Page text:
There’s a market for counterfeit charity wristbands..? Really..?!? *boggle*

    Just when you think the human race has sunk as low as it can go…

  2. Flay says:

    I do think that retweeting causes is worthy. In this instance it is not fair to say words to the effect that anyone who is prejudiced against mental illness wouldn’t be my friend. You may be surprised. It is very subtle. Depression is regarded as the “common cold” of mental illness, yet many people would be tempted to suggest that the sufferer “just get on with it” or similar. The point is to help sufferers to understand that there is acceptance and to encourage them to get help instead of, for example, self medicating with alcohol. Many sufferers, particularly those who are depressed, see their condition as a personal failure. As the author of this post and I are both subscribed to anti-depressants, we both know that it needn’t go untreated. I want my followers to know that I agree with that sentiment. There is nothing self-aggrandizing about it. It’s merely a roll call of support.

  3. dbmaverick says:

    I’m not sure, I think if you do these “national conciousness” things and follow it up with a very specific line of fundraising, you can benefit from the effect. Something along the lines of “…we’ve managed to get x thousand retweets on twitter…” may well appeal to the man in the street (I’m sure there’s a scientific name for this, but because I don’t know it, I’ll call it “people like what other people like, because it’s popular”)

    Take your point about it being largely pointless though

    • Al Jahom says:

      It’s plain old ‘groupishness’ in psychology.

      I did save @flayman’s blushes by not revealing that he tactitly admitted completely mistargeting those who need to be reached.

      He said, regarding mental health stigma, “It’s not a middle-class problem. Middle class are just less inhibited to come forward. Common flawed view”

      Not many C2DEs on Twitter, or even know what it is, in my experience.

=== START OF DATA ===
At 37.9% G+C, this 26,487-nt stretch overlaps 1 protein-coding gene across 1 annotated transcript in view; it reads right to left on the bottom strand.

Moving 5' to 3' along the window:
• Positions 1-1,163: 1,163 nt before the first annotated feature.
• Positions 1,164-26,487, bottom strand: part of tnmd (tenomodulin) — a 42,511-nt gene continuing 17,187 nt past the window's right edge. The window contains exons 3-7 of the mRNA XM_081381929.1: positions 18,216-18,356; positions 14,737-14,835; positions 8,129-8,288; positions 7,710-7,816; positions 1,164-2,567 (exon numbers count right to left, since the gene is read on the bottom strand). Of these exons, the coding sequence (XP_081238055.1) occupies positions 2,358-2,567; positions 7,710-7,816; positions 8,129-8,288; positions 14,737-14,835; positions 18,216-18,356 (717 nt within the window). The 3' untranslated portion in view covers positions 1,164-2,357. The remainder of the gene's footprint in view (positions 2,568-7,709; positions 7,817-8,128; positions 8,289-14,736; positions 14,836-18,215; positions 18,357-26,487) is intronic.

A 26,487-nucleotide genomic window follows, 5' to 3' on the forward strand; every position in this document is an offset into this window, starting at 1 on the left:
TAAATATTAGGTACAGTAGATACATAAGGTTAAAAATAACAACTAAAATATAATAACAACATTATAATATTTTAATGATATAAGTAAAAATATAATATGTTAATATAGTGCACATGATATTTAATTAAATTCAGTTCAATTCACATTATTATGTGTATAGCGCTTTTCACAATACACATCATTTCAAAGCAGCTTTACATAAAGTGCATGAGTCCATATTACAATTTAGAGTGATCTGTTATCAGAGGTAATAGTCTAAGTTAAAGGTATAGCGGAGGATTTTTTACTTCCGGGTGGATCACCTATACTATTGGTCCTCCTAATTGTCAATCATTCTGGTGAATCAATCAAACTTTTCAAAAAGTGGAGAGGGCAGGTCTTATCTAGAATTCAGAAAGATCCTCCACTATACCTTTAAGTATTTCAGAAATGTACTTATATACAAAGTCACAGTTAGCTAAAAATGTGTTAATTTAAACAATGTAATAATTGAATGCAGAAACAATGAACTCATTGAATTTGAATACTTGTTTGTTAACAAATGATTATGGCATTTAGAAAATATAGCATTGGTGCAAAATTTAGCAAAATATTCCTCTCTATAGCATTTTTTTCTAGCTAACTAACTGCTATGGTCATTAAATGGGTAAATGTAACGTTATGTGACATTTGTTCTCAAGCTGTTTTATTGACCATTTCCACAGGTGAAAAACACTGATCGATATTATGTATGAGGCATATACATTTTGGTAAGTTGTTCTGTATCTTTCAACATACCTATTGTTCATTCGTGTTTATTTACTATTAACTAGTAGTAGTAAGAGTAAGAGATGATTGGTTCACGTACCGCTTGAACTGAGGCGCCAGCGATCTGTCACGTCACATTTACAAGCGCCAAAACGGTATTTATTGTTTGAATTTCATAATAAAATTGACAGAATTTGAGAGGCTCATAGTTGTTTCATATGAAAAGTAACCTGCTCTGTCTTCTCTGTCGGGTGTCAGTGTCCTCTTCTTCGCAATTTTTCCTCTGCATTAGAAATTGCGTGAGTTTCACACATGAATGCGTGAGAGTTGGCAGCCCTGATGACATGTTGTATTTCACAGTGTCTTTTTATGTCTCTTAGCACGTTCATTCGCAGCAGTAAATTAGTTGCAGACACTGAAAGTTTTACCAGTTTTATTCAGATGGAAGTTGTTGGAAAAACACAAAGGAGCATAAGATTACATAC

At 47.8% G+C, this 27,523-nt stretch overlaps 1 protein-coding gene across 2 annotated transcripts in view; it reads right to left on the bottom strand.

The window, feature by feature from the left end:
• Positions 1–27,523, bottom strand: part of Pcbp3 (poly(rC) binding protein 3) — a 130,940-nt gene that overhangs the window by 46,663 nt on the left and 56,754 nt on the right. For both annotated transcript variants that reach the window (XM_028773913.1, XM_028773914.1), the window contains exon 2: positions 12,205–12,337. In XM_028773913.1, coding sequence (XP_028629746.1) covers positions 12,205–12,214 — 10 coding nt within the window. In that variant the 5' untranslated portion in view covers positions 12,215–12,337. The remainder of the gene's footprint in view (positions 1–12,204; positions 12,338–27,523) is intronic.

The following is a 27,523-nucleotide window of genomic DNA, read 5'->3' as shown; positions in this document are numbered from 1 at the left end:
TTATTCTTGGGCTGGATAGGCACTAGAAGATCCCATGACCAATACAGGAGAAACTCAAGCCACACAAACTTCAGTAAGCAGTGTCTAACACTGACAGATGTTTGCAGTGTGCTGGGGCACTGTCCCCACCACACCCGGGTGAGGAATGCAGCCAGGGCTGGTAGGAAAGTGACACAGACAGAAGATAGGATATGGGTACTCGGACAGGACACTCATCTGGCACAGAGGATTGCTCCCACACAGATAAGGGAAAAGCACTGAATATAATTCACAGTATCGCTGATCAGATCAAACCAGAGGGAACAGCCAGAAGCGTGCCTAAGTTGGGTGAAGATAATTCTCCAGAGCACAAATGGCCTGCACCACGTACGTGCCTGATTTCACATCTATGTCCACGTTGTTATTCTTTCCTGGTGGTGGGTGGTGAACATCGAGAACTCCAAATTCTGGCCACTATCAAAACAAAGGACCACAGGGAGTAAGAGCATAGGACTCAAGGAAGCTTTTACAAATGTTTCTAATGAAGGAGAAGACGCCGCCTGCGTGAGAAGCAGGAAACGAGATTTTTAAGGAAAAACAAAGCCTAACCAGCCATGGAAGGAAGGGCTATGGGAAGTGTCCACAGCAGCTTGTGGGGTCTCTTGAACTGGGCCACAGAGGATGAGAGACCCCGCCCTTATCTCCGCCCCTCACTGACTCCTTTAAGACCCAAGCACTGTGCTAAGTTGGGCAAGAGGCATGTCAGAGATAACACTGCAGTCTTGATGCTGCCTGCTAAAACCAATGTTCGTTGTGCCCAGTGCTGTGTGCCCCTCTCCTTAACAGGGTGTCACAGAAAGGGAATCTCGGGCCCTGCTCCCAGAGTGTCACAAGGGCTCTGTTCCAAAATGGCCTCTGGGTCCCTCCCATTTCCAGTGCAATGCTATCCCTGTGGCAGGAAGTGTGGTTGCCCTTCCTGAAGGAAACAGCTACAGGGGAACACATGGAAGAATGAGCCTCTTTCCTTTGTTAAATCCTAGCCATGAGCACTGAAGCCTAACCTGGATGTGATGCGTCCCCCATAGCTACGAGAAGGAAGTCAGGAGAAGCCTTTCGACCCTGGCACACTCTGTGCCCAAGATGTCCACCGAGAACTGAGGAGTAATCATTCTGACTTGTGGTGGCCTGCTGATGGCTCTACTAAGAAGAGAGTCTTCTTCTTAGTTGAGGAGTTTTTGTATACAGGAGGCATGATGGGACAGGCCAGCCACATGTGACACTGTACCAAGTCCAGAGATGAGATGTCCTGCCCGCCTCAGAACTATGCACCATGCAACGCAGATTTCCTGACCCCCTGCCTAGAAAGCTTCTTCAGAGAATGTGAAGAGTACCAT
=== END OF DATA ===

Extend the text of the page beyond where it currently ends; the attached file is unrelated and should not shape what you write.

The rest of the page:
:o)

  4. Flay says:

    Less inhibited as a group; however, individuals may feel inhibited. I was attacking Janet Street-Porter’s lame piece. There may be people who follow me who would feel encouraged by my vote of support. I don’t personally know most of the people who follow me and it would be foolish to guess their socio-political and economic backgrounds.

    • Al Jahom says:

      aha – a semantic rift. My followers aren’t necessarily my friends.

      I’m being followed by all sorts of wierdos and nutjobs. I only block bots, and I don’t monitor un-follows.

      While I know hardly any of my followers (a handful) I do know that I’ve not come across many manual or menial workers on Twitter in any conversations or hashtags. A majority are students, lawyers, engineers, IT geeks or other ABC1 types.

      Call that selction bias if you will – you could be right, but I know this: Facebook is much more the realm of the C2DEs, so I know them when I see them.

      Some demographics insight here: http://www.virtuosimedia.com/articles/twitter-demographics-study-why-your-business-should-use-twitter

  5. Bee says:

    Your views are totally valid, although I dont subscribe to them. But why not just move on and ignore? Why ‘eat up twitter bandwidth’ with a smug and self satisfied insult? Seems like you are a little up your own arse to me, although I am mentally ill, so what do I know.

    • Al Jahom says:

      Don’t you get it? This has nothing to do with mental health.

      As for eating up twitter bandwidth, well that was a direct point, not a request to retweet some asinine and potentially counterproductive message.

      Flayman and I don’t see eye to eye on very much, but we’re at least arguing the points.

  6. wh00ps says:

    I spent a year wearing a Legend Of Zelda wristband just to be awkward. I have a serious problem with those bloody things.